That dog is a beauty, isn’t he? I may print that shot off and drop it off in the guy’s mailbox next time I’m in Richmond. It might just make his day. The dog sure looks handsome enough.

      And yes, brick is the building material around here. The stuff lasts forever,is easily replaced if it is damaged, otherwise, it’s maintenance free, in addition to being readily available. What’s not to love? Thanks for stopping by and checking out the little yards. Personally, I like a little more Earth to play in, but to each their own.

      Have a great week! πŸ™‚ Marcy

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      • >I may print that shot off and drop it off in the guy’s mailbox next time I’m in Richmond. It might just make his day.
        – Make his *day*? Dude, try week! No, month! No, YEAR!

        How very kind and thoughtful of you, Marcy! For that alone, may karma come back to bite you, I mean, kiss you on the cheek. πŸ™‚

        Kate

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        • LOL, Thank you, Kate… even though I can always use an abundant dose of good karma, I simply enjoy surprising people out of the blue. Printing off and delivering a photo of a dog would be no big deal on my part, but you never know, the guy might pay the gesture forward, and on down the line. I wish people in general would do more ‘little’ things to make life a little better for those souls who cross our paths. In this case, it was the dog that crossed by path … same difference. πŸ™‚

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  3. Afraid of being repetitive but I do really like these meandering walks through your localities. I could really like living in your country. Thanks for the tours enjoy them very much. πŸ™‚ ‘Til next time.

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    • I love it here, except for the dirty politicians these days. But I suspect they are everywhere. 😦 . Too, I think we stole a lot of our architectural elements from you guys. I know that is true of many of the town names dotted throughout Virginia. If ever you get the chance, you should visit sometimes, Gerry. Certain areas of Richmond might even remind you of home.

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    • If you like the city life, Richmond has a lot to offer. I like to visit, but I’ll take the country, or at least the suburbs, any day as far as where I live goes. I’m glad you enjoyed our little walk around the block. πŸ™‚

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  4. Wonderful photographs… How nice to see green and colours in the city… I love these bricks seems to me in harmony with the nature… Thank you dear Marcy, and I am glad this lovely dog didn’t get angry with your camera πŸ™‚ Love, nia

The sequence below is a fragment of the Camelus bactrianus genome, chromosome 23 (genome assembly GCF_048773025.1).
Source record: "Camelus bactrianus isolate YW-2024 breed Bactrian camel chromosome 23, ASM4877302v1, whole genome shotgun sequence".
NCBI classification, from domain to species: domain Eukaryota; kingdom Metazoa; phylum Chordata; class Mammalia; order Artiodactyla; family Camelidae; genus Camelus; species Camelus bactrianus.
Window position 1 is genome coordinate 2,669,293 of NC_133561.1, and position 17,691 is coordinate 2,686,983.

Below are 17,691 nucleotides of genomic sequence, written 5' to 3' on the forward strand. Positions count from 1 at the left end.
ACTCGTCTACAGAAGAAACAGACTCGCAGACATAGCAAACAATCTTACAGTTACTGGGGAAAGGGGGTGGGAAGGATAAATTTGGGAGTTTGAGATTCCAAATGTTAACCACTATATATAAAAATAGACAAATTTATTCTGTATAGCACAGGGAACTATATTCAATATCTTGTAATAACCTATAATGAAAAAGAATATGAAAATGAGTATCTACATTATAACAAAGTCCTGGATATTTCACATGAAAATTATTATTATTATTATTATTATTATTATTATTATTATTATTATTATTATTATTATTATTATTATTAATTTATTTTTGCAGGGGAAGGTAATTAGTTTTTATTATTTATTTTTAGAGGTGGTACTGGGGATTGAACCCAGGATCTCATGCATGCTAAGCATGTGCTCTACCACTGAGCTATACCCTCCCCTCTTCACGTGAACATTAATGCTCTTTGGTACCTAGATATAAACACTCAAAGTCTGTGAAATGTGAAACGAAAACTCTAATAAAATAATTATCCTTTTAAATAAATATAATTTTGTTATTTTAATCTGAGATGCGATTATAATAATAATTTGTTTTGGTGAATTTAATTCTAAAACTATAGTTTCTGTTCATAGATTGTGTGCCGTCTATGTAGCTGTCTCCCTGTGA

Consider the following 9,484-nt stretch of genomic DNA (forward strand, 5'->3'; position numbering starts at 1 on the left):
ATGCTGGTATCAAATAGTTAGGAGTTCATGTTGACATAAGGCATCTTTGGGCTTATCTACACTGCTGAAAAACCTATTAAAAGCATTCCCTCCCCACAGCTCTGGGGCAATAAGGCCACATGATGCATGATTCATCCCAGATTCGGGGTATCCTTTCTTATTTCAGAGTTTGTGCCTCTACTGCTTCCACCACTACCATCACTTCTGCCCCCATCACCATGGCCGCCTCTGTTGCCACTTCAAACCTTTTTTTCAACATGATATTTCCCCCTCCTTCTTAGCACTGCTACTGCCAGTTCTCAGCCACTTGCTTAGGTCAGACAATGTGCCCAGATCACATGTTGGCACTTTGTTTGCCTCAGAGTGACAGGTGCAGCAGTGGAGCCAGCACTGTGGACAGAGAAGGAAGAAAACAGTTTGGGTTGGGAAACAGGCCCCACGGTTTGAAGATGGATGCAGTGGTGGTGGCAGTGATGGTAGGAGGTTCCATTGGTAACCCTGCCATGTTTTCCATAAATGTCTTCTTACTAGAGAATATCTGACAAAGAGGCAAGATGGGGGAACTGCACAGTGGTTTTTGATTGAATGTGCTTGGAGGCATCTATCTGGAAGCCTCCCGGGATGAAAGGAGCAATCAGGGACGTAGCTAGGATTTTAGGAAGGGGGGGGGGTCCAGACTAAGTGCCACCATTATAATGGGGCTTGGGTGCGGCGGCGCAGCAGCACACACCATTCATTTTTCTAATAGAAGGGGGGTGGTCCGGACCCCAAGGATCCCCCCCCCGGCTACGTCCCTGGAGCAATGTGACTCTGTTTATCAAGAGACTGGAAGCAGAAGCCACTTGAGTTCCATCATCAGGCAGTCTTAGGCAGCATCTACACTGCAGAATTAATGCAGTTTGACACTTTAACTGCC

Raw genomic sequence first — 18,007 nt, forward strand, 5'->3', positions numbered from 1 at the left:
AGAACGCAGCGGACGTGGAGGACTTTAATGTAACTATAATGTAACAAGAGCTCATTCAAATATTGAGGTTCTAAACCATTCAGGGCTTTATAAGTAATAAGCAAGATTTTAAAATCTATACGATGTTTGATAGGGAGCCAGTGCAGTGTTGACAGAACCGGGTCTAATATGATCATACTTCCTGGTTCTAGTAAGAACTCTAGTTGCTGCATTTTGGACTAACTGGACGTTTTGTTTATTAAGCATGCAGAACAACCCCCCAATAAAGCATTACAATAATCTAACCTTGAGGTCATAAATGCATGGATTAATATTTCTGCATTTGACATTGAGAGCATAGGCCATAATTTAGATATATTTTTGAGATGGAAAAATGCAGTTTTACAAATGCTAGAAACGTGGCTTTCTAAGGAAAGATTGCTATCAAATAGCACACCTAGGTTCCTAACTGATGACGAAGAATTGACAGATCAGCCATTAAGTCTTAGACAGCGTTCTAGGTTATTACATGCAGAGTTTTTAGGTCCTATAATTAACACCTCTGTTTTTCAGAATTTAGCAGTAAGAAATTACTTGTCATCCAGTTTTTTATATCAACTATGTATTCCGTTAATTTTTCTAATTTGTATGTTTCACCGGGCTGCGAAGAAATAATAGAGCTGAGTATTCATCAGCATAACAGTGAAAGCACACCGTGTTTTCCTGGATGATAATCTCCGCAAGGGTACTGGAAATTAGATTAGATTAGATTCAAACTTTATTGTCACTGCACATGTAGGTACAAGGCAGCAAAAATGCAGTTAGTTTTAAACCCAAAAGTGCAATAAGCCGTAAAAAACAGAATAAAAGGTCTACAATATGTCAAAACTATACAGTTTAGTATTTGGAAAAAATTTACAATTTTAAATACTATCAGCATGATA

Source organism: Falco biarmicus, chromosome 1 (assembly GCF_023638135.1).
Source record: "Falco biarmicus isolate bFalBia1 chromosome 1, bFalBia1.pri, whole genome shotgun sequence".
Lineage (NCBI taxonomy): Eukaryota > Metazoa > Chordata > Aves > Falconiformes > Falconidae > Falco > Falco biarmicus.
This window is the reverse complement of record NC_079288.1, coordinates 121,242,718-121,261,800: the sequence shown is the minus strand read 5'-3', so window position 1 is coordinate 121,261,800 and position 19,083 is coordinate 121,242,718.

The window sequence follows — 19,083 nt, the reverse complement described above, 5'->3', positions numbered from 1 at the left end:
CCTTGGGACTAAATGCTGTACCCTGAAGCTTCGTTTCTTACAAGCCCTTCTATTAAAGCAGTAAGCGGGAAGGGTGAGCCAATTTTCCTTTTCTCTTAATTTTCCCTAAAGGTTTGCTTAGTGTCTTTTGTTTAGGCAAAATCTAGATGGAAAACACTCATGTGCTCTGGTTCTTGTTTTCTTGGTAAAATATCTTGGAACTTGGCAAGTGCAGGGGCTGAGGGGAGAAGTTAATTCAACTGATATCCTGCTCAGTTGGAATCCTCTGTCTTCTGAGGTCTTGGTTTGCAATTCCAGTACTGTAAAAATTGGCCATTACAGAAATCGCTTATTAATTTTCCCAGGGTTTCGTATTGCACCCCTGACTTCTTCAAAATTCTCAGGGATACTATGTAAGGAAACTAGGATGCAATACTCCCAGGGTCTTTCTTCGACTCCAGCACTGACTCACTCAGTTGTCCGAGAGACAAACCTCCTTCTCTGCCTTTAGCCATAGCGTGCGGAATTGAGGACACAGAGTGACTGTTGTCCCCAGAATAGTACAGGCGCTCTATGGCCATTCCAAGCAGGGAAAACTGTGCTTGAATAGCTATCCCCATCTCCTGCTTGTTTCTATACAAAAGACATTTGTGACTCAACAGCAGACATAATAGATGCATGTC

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    • Thank you, Nia. If you like brick, you’d love our whole State. Most of our cities use brick abundantly. Personally, I love the look and feel of brick, especially after it’s weathered for 100 years or so. Thank you so much for stopping by and strolling around the block with me, today. πŸ™‚

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  5. I’m intrigued, how old are the buildings in this area – the brickwork looks very recent in a lot of cases.

    Love the dog who looks like a bear with that great white patch πŸ™‚

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    • The building on the corner (I took multiple photos of the courtyard) is newer than most of the others. The houses themselves have been there 100 years or more. This is an older part of the City off of Rte 161, which runs through the middle of the Richmond for the most part. There are many new buildings, here and there, throughout the city, that were built as replacements for buildings that didn’t survive the years. I can easily envision horses and carriages in this part of town, guided by gents in tuxes, and women in long skirts.

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    • Wow! I am so flattered that you think so. After viewing your photography, that is quite the compliment. Richmond has so many little things to capture, I sort of click away at everything. πŸ™‚

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    • I suspect these homes have provided a lot of shelter over the years. They are obviously built to last, and in observing the yards, the owners seem to take pride in their neighborhood. If it weren’t for the busy street they border, I’d agree with you on the ‘calm’, but I doubt that is often the case in this particular area of Richmond. I had to wait for people to pass on several occasions before snapping a photo, so the street was busier than it appeared in this shots. Thank you for stopping by. I am thrilled you enjoyed the stroll.

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    • Greetings, Sonel,

      Thank you! As you’ve probably noticed, I’d quit blogging for awhile. I’ve been sidetracked writing again, this time an adult trilogy, ‘Brides’. I’m on the 3rd book, now. In addition, I’m still drawing plans.

      I miss blogging with you and the gang. I hope life is being good to you. If you ever make it to the States, Richmond, Virginia is a city worth seeing…

      Thanks for the kudos, and as always, the visit. Sorry it’s take me so long to respond. I changed the e-mail address, affiliated with this account, and seldom check it for notifications due to lack of time, these days.

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    Like